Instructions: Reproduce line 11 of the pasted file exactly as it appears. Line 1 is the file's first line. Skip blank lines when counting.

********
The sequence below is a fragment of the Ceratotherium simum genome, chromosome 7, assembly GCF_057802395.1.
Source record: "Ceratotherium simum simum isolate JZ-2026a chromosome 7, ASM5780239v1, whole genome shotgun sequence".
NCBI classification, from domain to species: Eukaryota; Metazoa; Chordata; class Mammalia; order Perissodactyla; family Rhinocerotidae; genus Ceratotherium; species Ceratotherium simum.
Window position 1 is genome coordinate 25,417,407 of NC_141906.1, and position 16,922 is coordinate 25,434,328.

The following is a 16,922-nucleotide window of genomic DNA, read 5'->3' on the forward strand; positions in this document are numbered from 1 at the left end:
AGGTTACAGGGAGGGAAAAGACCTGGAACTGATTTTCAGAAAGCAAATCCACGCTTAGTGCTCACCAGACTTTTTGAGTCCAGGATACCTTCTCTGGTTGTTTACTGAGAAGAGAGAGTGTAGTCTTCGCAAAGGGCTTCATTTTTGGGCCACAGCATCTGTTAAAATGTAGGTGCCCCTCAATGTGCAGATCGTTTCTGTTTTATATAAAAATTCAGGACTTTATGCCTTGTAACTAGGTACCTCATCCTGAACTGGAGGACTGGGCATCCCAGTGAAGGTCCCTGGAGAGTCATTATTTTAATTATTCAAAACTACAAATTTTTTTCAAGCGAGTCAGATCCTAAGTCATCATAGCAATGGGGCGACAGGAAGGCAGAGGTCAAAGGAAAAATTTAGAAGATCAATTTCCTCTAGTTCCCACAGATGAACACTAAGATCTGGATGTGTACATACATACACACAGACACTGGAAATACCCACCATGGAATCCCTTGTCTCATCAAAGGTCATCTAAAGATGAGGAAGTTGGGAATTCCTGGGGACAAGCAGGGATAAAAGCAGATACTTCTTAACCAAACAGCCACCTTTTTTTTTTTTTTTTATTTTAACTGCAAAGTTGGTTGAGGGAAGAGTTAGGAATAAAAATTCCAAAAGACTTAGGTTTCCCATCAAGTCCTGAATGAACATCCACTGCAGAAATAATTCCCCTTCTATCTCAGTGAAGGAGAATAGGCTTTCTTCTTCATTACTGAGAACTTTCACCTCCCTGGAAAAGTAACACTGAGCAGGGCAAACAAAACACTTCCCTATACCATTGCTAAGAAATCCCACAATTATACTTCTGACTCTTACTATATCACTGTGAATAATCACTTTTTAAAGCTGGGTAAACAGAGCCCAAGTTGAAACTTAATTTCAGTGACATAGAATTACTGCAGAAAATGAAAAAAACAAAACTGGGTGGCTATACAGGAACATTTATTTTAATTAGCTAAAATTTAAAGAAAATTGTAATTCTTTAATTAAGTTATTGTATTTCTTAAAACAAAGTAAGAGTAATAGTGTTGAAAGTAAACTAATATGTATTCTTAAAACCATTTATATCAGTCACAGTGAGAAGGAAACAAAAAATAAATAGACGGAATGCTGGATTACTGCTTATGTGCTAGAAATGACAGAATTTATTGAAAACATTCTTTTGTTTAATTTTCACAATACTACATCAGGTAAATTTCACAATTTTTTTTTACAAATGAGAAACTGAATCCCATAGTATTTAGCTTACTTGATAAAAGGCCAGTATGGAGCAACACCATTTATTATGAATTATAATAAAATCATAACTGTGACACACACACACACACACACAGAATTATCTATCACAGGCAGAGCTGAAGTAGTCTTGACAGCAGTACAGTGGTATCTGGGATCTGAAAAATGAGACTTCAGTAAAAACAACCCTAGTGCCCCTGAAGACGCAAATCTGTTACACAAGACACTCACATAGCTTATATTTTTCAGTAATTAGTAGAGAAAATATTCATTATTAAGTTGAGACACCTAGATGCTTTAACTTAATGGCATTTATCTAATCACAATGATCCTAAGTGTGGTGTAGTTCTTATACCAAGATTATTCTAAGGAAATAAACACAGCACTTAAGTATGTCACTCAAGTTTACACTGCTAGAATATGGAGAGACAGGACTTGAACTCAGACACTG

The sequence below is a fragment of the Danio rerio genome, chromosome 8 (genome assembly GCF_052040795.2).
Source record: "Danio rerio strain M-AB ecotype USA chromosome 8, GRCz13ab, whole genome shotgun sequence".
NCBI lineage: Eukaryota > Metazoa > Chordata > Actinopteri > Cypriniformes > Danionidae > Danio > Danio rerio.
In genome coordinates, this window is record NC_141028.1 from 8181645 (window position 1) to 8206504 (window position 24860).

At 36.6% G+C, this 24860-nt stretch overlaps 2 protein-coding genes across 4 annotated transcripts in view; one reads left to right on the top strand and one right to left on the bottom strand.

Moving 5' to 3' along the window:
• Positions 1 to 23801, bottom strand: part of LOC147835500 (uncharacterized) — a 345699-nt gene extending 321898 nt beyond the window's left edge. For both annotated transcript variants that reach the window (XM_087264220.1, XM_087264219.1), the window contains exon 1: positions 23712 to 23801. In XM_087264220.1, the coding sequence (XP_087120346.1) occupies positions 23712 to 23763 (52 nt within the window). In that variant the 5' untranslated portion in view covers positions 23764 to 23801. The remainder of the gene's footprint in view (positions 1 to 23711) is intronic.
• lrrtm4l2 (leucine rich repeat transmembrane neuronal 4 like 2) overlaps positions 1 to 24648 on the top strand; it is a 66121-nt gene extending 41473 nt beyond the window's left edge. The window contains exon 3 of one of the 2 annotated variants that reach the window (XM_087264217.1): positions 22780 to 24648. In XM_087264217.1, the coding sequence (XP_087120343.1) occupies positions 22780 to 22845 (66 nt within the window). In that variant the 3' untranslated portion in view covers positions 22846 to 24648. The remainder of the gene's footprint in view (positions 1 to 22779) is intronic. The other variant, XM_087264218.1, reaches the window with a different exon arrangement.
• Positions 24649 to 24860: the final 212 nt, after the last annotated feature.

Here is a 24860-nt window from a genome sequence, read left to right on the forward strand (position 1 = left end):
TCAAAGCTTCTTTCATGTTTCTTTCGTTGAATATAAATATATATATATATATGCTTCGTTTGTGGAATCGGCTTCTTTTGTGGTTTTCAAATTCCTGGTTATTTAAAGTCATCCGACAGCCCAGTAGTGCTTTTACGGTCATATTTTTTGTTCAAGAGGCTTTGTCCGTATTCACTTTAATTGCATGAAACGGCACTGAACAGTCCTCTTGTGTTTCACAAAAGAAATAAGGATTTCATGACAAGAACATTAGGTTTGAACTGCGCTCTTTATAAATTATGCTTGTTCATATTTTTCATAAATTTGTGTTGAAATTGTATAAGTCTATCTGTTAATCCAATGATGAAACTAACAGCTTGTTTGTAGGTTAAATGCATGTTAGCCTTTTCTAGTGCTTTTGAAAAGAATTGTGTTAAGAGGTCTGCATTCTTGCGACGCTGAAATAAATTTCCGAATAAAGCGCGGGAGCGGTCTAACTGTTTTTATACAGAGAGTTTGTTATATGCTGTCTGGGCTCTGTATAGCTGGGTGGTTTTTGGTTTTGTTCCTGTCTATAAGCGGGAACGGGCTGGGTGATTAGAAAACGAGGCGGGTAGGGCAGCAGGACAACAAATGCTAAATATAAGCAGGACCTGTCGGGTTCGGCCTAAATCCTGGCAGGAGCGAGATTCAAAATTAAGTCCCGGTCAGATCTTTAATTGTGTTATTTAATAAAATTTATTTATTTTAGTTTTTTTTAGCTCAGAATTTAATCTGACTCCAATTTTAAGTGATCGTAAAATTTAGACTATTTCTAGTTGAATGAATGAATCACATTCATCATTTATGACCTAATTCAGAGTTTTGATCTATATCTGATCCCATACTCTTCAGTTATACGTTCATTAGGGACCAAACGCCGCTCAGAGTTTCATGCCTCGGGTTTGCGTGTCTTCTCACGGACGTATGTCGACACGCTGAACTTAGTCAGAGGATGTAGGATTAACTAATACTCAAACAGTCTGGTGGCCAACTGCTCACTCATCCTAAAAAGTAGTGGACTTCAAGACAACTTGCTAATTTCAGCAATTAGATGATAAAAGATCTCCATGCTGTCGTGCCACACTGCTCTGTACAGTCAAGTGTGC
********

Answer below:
At 36.6% G+C, this 24860-nt stretch overlaps 2 protein-coding genes across 4 annotated transcripts in view; one reads left to right on the top strand and one right to left on the bottom strand.